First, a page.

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observation: white rot fungi variation

 
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So today I'm just wandering around the property looking at things, paying attention, taking pictures, that sort of thing. I try to take at least one day a week to do so.

I noticed this about two different stains of mushrooms I have incubating. Both are white rot fungi on the same batch of chipped alder.
The oysters have totally colonized their medium and the alder chips are all still white. The other primary decomposer got started later but seems to be taking off quite well - However it (or something else) has left greyish, bluish, black spots all over the chipped alder. Here are two pictures for comparison.
DSCN1068.JPG
[Thumbnail for DSCN1068.JPG]
Oyster Spawn
DSCN1069.JPG
[Thumbnail for DSCN1069.JPG]
A Different white rot fungus
 
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Sure would be interesting to see what that dark stuff is under the microscope. Spores? Hyphae?
 
Landon Sunrich
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The fruit bodies bruise a similar color. I was wondering if it could be related to an enzyme. And perhaps the result of it oxidizing? It would be very interesting to see under a microscope.

Edit: I am presuming that it is the white rot fungus that is staining the wood. Further, I am assuming the chips are not being colonized by an unintended competitor.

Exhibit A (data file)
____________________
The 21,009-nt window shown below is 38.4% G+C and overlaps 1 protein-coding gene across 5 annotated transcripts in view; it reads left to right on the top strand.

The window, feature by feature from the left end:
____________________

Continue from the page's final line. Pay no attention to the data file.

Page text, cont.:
John Elliott
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Landon Sunrich wrote:The fruit bodies bruise a similar color. I was wondering if it could be related to an enzyme. And perhaps the result of it oxidizing? It would be very interesting to see under a microscope.

Edit: I am presuming that it is the white rot fungus that is staining the wood. Further, I am assuming the chips are not being colonized by an unintended competitor.



Yes, part of doing good science is being aware of those assumptions and checking them from time to time, just to make absolutely sure of what you are doing.
 
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The blue-green is more than likely a type of trichoderma.
 
Landon Sunrich
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David Hartley wrote:The blue-green is more than likely a type of trichoderma.



I suppose that's possible. But I will say this does not look like a mold to me. It looks like stained wood. Further it appears as if each of the blue(almost black) discolorations have white rot fungal treads at they're centers and the discoloration is post pronounced where the substrate has dried out.

This medium was steam sterilized prior to use.
 
David Hartley
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The mycelium of trichoderma is generally snow-white. Its spores are various shades of green. Though it does not tend to be rhysomorphic, in my limited experience.

Thier is a common fungus here that is purple. Not sure what type it is.
 
Landon Sunrich
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Is/is not rhysomorphic. Got it. I'll poke around a little and mostly give it a good long rest without me poking at it and and see what I can see
 
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